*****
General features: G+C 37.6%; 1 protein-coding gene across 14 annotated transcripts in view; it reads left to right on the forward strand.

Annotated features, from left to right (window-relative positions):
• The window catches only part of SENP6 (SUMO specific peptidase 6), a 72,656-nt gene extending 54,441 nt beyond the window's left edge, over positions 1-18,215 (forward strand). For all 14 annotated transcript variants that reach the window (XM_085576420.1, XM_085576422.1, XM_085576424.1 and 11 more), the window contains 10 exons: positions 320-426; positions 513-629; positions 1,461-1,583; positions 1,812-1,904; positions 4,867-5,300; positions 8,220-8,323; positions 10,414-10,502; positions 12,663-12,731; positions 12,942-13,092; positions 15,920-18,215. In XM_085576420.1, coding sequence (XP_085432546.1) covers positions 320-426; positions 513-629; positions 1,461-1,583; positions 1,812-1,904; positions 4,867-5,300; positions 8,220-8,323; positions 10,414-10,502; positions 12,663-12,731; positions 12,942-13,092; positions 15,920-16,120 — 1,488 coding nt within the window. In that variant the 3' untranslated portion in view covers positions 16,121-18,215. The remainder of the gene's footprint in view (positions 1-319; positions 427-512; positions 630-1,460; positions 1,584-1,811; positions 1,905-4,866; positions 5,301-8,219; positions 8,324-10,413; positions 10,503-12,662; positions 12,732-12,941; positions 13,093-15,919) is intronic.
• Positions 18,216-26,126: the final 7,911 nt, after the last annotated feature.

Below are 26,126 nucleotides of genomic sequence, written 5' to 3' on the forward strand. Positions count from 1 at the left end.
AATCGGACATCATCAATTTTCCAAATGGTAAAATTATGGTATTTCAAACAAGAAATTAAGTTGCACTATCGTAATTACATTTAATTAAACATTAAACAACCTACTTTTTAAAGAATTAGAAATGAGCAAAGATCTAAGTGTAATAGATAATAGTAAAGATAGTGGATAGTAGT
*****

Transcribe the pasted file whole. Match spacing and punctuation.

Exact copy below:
General features: G+C 37.6%; 1 protein-coding gene across 14 annotated transcripts in view; it reads left to right on the forward strand.

Annotated features, from left to right (window-relative positions):
• The window catches only part of SENP6 (SUMO specific peptidase 6), a 72,656-nt gene extending 54,441 nt beyond the window's left edge, over positions 1-18,215 (forward strand). For all 14 annotated transcript variants that reach the window (XM_085576420.1, XM_085576422.1, XM_085576424.1 and 11 more), the window contains 10 exons: positions 320-426; positions 513-629; positions 1,461-1,583; positions 1,812-1,904; positions 4,867-5,300; positions 8,220-8,323; positions 10,414-10,502; positions 12,663-12,731; positions 12,942-13,092; positions 15,920-18,215. In XM_085576420.1, coding sequence (XP_085432546.1) covers positions 320-426; positions 513-629; positions 1,461-1,583; positions 1,812-1,904; positions 4,867-5,300; positions 8,220-8,323; positions 10,414-10,502; positions 12,663-12,731; positions 12,942-13,092; positions 15,920-16,120 — 1,488 coding nt within the window. In that variant the 3' untranslated portion in view covers positions 16,121-18,215. The remainder of the gene's footprint in view (positions 1-319; positions 427-512; positions 630-1,460; positions 1,584-1,811; positions 1,905-4,866; positions 5,301-8,219; positions 8,324-10,413; positions 10,503-12,662; positions 12,732-12,941; positions 13,093-15,919) is intronic.
• Positions 18,216-26,126: the final 7,911 nt, after the last annotated feature.

Below are 26,126 nucleotides of genomic sequence, written 5' to 3' on the forward strand. Positions count from 1 at the left end.
AATCGGACATCATCAATTTTCCAAATGGTAAAATTATGGTATTTCAAACAAGAAATTAAGTTGCACTATCGTAATTACATTTAATTAAACATTAAACAACCTACTTTTTAAAGAATTAGAAATGAGCAAAGATCTAAGTGTAATAGATAATAGTAAAGATAGTGGATAGTAGT